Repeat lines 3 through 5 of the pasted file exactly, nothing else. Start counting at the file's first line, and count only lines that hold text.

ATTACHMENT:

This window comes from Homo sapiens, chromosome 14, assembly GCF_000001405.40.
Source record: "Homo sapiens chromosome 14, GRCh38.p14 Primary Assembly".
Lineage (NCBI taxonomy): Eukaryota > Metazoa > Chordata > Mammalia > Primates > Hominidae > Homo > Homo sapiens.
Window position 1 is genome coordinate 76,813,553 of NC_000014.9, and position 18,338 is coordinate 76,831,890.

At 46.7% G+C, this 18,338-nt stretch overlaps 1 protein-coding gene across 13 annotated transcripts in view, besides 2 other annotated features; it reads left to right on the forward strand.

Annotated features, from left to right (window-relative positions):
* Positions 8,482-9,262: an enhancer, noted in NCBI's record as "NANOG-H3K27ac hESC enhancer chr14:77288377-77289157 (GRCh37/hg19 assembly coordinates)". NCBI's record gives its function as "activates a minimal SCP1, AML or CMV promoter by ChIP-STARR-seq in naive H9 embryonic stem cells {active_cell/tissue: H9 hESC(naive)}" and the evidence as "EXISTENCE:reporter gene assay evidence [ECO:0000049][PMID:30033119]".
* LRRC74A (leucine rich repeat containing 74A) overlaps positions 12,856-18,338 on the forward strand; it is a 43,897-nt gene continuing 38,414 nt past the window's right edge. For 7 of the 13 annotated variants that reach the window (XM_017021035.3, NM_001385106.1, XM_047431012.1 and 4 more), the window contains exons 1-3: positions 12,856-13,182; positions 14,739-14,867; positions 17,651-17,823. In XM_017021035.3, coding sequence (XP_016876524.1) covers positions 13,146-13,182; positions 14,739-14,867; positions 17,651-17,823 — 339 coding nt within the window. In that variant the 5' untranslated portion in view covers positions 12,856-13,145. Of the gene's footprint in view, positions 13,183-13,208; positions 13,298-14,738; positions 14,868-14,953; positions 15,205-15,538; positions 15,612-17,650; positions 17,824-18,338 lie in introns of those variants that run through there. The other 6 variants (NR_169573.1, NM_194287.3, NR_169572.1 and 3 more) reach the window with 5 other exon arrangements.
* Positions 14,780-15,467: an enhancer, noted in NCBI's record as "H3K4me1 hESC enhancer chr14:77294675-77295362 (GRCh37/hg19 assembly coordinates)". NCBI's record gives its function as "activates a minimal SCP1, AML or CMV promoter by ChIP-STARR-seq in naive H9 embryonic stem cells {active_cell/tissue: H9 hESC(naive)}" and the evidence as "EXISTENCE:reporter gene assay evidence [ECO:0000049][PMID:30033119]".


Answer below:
Lineage (NCBI taxonomy): Eukaryota > Metazoa > Chordata > Mammalia > Primates > Hominidae > Homo > Homo sapiens.
Window position 1 is genome coordinate 76,813,553 of NC_000014.9, and position 18,338 is coordinate 76,831,890.

At 46.7% G+C, this 18,338-nt stretch overlaps 1 protein-coding gene across 13 annotated transcripts in view, besides 2 other annotated features; it reads left to right on the forward strand.